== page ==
On Tuesday, America’s leading CEOs, governors, and educators came together to press Congress to fund computer science education for every school in the country.
An open letter to Congress was signed by an unprecedented collection of leaders, including CEOs of Apple, Facebook, AT&T, Target, 21st Century Fox, and American Airlines, as well as a bipartisan group of 27 governors.
The letter makes the case for computer science education in every school, and accessible to every child. “90% of parents want their children to have access to computer science education,” the letter states, “and despite this groundswell, three-quarters of U.S. schools do not offer meaningful computer science courses.”
The letter also emphasizes the bipartisan nature of the issue. In a direct appeal to both sides of the aisle, it calls for an increase in computer science funding without growing the federal budget.
Mark Zuckerberg further explained his motivation on Facebook, writing: “Right now, there are 500,000 computing jobs open in America alone, but we produce only 50,000 computer science graduates every year. That makes no sense. When I was growing up, a lot of people thought coding was something only nerds like me did. But today it’s clear that coding is a basic skill and is something everyone should be able to do, like reading. It’s something every school should teach.”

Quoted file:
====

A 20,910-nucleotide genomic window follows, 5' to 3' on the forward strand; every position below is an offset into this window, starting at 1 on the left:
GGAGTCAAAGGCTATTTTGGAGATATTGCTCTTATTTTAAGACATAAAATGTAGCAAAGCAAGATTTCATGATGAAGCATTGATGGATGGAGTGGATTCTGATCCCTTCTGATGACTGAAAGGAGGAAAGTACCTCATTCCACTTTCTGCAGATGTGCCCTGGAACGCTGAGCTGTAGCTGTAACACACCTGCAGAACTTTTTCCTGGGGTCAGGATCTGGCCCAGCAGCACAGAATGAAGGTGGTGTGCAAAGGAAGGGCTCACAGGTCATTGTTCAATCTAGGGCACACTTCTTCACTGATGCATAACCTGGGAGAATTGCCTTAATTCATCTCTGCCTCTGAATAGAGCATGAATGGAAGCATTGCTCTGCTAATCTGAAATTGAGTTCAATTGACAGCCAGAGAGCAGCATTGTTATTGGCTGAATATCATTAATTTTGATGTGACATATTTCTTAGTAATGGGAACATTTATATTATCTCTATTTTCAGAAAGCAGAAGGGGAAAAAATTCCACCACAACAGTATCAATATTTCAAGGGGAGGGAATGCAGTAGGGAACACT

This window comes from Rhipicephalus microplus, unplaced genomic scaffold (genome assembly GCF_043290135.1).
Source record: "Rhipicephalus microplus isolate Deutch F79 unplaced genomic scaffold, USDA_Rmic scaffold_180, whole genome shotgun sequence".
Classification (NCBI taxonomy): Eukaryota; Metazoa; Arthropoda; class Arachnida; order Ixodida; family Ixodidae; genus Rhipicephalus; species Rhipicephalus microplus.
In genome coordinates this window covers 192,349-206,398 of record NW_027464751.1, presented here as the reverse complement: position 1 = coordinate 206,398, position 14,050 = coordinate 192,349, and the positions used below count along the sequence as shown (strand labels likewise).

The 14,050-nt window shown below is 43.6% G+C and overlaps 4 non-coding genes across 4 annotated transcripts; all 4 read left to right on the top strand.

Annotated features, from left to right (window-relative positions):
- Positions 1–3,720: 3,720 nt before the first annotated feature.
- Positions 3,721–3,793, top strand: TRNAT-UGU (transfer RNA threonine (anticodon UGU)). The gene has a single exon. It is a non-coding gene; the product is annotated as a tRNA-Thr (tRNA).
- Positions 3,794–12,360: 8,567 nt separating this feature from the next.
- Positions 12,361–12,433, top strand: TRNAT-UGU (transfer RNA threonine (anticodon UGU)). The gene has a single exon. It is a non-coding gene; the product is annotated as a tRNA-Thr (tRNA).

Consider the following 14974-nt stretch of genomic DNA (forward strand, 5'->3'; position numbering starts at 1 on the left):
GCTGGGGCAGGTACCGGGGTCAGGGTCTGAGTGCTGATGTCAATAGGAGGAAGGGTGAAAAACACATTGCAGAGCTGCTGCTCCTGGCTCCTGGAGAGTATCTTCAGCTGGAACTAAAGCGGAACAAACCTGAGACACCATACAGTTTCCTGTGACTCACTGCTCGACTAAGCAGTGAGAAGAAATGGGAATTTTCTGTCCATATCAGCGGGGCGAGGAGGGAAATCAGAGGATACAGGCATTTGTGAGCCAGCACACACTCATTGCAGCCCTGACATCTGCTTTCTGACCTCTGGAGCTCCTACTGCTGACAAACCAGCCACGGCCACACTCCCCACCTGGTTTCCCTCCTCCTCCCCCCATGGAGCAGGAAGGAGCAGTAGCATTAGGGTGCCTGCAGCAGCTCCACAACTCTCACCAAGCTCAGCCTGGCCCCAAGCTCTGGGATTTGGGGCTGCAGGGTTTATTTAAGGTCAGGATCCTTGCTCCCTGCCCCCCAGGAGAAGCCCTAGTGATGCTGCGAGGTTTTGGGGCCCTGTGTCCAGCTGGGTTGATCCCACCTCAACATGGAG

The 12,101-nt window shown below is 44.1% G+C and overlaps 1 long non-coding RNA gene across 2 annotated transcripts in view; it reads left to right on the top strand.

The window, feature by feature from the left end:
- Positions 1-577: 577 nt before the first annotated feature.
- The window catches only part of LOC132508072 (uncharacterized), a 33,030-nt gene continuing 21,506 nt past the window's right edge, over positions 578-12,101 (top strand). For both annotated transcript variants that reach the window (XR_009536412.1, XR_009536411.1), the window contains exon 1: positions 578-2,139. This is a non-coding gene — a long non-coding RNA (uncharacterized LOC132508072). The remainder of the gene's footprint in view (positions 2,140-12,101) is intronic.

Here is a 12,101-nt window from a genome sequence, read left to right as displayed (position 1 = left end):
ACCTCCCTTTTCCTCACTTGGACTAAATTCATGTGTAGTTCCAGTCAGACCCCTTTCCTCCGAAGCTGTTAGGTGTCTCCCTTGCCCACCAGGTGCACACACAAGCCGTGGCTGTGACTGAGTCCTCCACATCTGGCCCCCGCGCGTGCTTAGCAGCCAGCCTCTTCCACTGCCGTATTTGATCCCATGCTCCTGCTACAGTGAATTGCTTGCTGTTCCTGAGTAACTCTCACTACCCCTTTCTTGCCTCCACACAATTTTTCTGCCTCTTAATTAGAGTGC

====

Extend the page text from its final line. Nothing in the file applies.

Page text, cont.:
The open letter accompanies a petition to the US Senate and House of Representatives, as well as the announcement of a new wave of $48 million in private-sector funding for initiatives aimed at increasing computer science access.
What’s next for the effort to bring computer science to classrooms?
Yesterday’s announcement brings much-needed attention to the problems of STEM education in the US. There are many challenges involved, including how to craft policy, allocate funds, and train and support teachers.
The good news is that we’re not the first to do it. US educators and policymakers can learn a great deal from local and international efforts, including England, which recently required computing education for kids from ages 5-16. While the initiative is an enormous challenge for teachers in England, the experience there is encouraging.
Online education platforms in particular have been essential. From introducing kids to computing, to providing training resources to teachers, online education has proven to be key to bringing computer science education in every classroom.
With bipartisan support and improved education technology, computer science in every classroom is achievable in the United States, as well.
To read the letter, sign the petition, and see the full list of signatories, head over to change.org.